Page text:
Thyroxin substitution and the risk of developing rheumatoid arthritis; results from the Swedish population-based EIRA study

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Abstract

Objectives

Hypothyroidism in iodine-repleted areas is usually of autoimmune nature and leads to chronic thyroxin substitution. It shares some risk factors with anti-citrullinated peptide antibodies (ACPA)-positive rheumatoid arthritis (RA). We asked whether thyroxin substitution associated with risk of ACPA-positive or ACPA-negative RA, and whether interactions with established risk factors were present.

Methods

Data from a population-based case-control study with incident RA cases were analysed (1998 adult cases, 2252 controls). Individuals reporting thyroxin substitution were compared with those without thyroxin, by calculating OR with 95% CI, excluding participants reporting non-autoimmune causes for thyroxin substitution (thyroid cancer, iodine-containing drugs). Interaction was evaluated by attributable proportion (AP) with 95% CI.

Results

Thyroxin substitution was associated with a twofold risk of both ACPA-positive (OR=1.9, 95% CI 1.4 to 2.6) and ACPA-negative RA (OR=2.1, 95% CI 1.5 to 3.1). For ACPA-positive RA, the risk associated with the combination thyroxin+ HLA-DRB1 shared epitope alleles (SE) was much higher (OR=11.8, 95% CI 6.9 to 20.0) than for thyroxin (OR=1.4, 95% CI 0.7 to 3.0) or SE (OR=5.7, 95% CI 4.6 to 6.9) alone, indicating a strong interaction (AP=0.5, 95% CI 0.2 to 0.8). Thyroxin substitution interacted non-significantly with smoking (AP=0.4, 95% CI 0.0 to 0.7; OR thyroxin+smoking=3.6, thyroxin only=1.5, smoking only=1.8). Thyroxin did not interact with the PTPN22*R620W allele.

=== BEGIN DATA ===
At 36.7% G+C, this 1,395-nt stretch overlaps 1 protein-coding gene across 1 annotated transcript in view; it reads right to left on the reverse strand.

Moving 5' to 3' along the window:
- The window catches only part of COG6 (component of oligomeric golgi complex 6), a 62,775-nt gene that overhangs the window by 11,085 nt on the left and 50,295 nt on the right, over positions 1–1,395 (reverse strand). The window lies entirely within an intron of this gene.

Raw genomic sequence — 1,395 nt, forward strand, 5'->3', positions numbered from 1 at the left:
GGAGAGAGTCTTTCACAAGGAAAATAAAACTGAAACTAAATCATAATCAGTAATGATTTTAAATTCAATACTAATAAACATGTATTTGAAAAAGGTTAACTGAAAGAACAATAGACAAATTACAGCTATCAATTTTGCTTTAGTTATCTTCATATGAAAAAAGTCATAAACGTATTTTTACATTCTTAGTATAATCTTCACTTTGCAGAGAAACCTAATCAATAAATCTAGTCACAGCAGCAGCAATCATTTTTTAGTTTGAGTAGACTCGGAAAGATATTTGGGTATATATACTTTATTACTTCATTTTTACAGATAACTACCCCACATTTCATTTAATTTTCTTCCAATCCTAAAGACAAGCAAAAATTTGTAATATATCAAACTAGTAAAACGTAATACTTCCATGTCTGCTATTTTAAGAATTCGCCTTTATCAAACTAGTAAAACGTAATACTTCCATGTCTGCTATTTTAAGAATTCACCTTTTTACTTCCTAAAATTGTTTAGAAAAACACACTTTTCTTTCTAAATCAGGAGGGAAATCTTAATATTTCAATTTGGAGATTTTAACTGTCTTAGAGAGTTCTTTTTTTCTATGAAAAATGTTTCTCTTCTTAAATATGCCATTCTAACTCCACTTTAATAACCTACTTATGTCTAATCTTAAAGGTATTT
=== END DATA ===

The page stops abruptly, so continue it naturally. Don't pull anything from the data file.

Conclusions

Thyroxin users had a doubled risk of both ACPA-positive and ACPA-negative RA. The risk of ACPA-positive RA was manifold if they smoked or carried the SE. Furthermore, although joint symptoms can be a manifestation of hypothyroidism, physicians might consider whether it could be an early manifestation of RA.

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